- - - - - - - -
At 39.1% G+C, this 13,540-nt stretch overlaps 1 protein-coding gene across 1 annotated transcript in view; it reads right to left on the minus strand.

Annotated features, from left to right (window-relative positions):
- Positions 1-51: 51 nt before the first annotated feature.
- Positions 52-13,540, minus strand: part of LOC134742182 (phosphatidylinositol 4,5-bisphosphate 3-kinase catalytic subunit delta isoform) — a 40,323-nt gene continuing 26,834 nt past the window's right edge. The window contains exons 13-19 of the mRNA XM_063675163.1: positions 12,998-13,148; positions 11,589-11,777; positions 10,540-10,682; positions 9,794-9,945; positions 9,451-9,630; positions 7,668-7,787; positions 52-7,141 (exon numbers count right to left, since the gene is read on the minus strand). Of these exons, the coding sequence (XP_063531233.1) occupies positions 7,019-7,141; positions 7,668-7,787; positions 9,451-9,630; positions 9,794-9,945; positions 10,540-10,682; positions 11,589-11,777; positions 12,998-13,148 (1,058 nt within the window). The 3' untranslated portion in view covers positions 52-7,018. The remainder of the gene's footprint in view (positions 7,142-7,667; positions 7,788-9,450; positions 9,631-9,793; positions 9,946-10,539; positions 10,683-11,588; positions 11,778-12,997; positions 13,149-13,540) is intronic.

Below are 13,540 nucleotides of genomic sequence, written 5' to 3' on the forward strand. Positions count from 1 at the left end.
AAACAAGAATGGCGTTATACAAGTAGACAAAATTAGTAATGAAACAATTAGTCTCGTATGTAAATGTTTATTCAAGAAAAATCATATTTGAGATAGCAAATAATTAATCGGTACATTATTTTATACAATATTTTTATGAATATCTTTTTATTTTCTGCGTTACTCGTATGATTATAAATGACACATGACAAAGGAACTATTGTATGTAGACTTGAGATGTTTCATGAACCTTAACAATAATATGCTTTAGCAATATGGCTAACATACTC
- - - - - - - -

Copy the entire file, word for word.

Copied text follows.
At 39.1% G+C, this 13,540-nt stretch overlaps 1 protein-coding gene across 1 annotated transcript in view; it reads right to left on the minus strand.

Annotated features, from left to right (window-relative positions):
- Positions 1-51: 51 nt before the first annotated feature.
- Positions 52-13,540, minus strand: part of LOC134742182 (phosphatidylinositol 4,5-bisphosphate 3-kinase catalytic subunit delta isoform) — a 40,323-nt gene continuing 26,834 nt past the window's right edge. The window contains exons 13-19 of the mRNA XM_063675163.1: positions 12,998-13,148; positions 11,589-11,777; positions 10,540-10,682; positions 9,794-9,945; positions 9,451-9,630; positions 7,668-7,787; positions 52-7,141 (exon numbers count right to left, since the gene is read on the minus strand). Of these exons, the coding sequence (XP_063531233.1) occupies positions 7,019-7,141; positions 7,668-7,787; positions 9,451-9,630; positions 9,794-9,945; positions 10,540-10,682; positions 11,589-11,777; positions 12,998-13,148 (1,058 nt within the window). The 3' untranslated portion in view covers positions 52-7,018. The remainder of the gene's footprint in view (positions 7,142-7,667; positions 7,788-9,450; positions 9,631-9,793; positions 9,946-10,539; positions 10,683-11,588; positions 11,778-12,997; positions 13,149-13,540) is intronic.

Below are 13,540 nucleotides of genomic sequence, written 5' to 3' on the forward strand. Positions count from 1 at the left end.
AAACAAGAATGGCGTTATACAAGTAGACAAAATTAGTAATGAAACAATTAGTCTCGTATGTAAATGTTTATTCAAGAAAAATCATATTTGAGATAGCAAATAATTAATCGGTACATTATTTTATACAATATTTTTATGAATATCTTTTTATTTTCTGCGTTACTCGTATGATTATAAATGACACATGACAAAGGAACTATTGTATGTAGACTTGAGATGTTTCATGAACCTTAACAATAATATGCTTTAGCAATATGGCTAACATACTC